What’s the lesson learned? Never modify your arguments, unless that is an explicit part of the contract for that method and part of the documentation.

Testing with JRuby on Rails and ActiveRecord-JDBC

This will be a highly uninflammatory blog post, as contrast to the last one. Specifically, there is a slight problem when running the command

jruby -S rake

in a a JRuby on Rails-application. This problem is caused by some hard coded values in the database Rake definitions for Rails. But don’t despair, there is a simple solution to this. It’s not as simple as it should be (invisible) but it’s easy enough. Provided you have JRUBY_HOME set and your version of AR-JDBC is 0.3.1, execute this command from your Rails application root

cp $JRUBY_HOME/lib/ruby/gems/1.8/gems/ActiveRecord-JDBC-0.3.1/lib/tasks/jdbc_databases.rake lib/tasks

Since the hard coded values are hard to override, the jdbc_databases.rake file just hacks Rake to be able to redefine tasks and then redefines the core tasks. This shouldn’t affect a bi-Ruby installation, since the overriding only happens on JRuby, not on MRI. If someone has a better way to do this, please tell me. =)

ActiveHibernate – Any takers?

This is a call for action. JRuby on Rails is getting more stable each day, and JRuby performance is consistently improving. This means that JRuby on Rails is well on the path of becoming a viable platform for several kinds of web development.

ActiveRecord-JDBC is central to this, and it’s a good project and works very well. Within the limitations of ActiveRecord, of course. So, I’m thinking (and this is by all means not a new thought), that I would like to have the rest of Rails, but using Hibernate as backend. With JRuby approaching 1.0 fast, ActiveHibernate seems like a neat project. The only problem is time. So why is ActiveHibernate tempting? Well, for all those situations where ActiveRecord really doesn’t fit; composite keys, complicated legacy systems. Or databases where you would like to use prepared statements for everything. Or get really nice speed.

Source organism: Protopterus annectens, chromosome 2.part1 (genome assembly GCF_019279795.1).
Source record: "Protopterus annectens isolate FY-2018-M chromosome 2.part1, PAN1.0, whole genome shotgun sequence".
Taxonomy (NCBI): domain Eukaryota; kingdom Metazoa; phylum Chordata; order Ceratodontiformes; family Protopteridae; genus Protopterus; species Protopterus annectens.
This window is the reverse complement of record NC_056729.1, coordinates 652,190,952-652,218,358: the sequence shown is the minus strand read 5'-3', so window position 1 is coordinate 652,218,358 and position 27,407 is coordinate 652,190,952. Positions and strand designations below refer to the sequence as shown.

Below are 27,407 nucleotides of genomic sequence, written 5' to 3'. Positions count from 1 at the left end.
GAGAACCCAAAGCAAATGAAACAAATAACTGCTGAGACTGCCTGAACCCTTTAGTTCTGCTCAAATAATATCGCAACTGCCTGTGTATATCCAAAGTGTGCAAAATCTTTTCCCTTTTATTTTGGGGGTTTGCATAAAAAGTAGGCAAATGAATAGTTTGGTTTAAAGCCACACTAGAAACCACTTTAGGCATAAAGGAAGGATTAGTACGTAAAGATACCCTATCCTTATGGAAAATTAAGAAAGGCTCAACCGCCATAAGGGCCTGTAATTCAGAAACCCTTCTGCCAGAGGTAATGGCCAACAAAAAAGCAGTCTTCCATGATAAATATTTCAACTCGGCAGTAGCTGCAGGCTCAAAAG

What needs to be done? For it to be really useful, there are few points: First, a Hibernate extension that serializes and deserializes into RubyObjects. By doing it that way, there is no need to create Java bean classes. Secondly, provide all the useful help functionality around the Hibernate implementation, that AR users have gotten used to. This includes things like validations, automatic handling of updates and inserts, and is generally about doing a good Ruby interface around Hibernate. This also includes creating a good way of configuring Hibernate without having to resort to the XML. Maybe using YAML? Or a Ruby DSL? After that has been done, the final point is easy: get mind share and start doing applications with it! I for one know that I would like to use such a project!

On ActiveRecord-JDBC performance